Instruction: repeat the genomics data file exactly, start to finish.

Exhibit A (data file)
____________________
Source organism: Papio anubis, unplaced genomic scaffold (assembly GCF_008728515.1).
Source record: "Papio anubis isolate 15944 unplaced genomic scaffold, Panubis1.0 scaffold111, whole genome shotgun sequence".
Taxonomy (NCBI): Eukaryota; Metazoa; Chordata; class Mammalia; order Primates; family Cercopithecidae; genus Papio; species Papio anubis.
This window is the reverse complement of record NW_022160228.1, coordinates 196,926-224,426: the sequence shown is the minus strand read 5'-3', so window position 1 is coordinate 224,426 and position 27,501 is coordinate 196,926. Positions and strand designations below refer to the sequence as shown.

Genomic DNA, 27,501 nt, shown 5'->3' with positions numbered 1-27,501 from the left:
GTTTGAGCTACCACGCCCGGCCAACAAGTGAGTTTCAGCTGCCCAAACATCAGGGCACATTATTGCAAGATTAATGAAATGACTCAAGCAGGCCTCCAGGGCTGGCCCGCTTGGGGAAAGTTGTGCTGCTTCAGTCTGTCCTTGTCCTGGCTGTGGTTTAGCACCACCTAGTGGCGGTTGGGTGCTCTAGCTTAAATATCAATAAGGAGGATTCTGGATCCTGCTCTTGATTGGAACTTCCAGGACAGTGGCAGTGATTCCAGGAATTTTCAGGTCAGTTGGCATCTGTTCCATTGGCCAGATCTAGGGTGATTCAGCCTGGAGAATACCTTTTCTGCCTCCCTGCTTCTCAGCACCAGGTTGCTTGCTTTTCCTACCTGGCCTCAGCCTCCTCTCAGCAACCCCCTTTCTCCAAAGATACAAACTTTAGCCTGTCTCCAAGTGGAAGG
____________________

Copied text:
Source organism: Papio anubis, unplaced genomic scaffold (assembly GCF_008728515.1).
Source record: "Papio anubis isolate 15944 unplaced genomic scaffold, Panubis1.0 scaffold111, whole genome shotgun sequence".
Taxonomy (NCBI): Eukaryota; Metazoa; Chordata; class Mammalia; order Primates; family Cercopithecidae; genus Papio; species Papio anubis.
This window is the reverse complement of record NW_022160228.1, coordinates 196,926-224,426: the sequence shown is the minus strand read 5'-3', so window position 1 is coordinate 224,426 and position 27,501 is coordinate 196,926. Positions and strand designations below refer to the sequence as shown.

Genomic DNA, 27,501 nt, shown 5'->3' with positions numbered 1-27,501 from the left:
GTTTGAGCTACCACGCCCGGCCAACAAGTGAGTTTCAGCTGCCCAAACATCAGGGCACATTATTGCAAGATTAATGAAATGACTCAAGCAGGCCTCCAGGGCTGGCCCGCTTGGGGAAAGTTGTGCTGCTTCAGTCTGTCCTTGTCCTGGCTGTGGTTTAGCACCACCTAGTGGCGGTTGGGTGCTCTAGCTTAAATATCAATAAGGAGGATTCTGGATCCTGCTCTTGATTGGAACTTCCAGGACAGTGGCAGTGATTCCAGGAATTTTCAGGTCAGTTGGCATCTGTTCCATTGGCCAGATCTAGGGTGATTCAGCCTGGAGAATACCTTTTCTGCCTCCCTGCTTCTCAGCACCAGGTTGCTTGCTTTTCCTACCTGGCCTCAGCCTCCTCTCAGCAACCCCCTTTCTCCAAAGATACAAACTTTAGCCTGTCTCCAAGTGGAAGG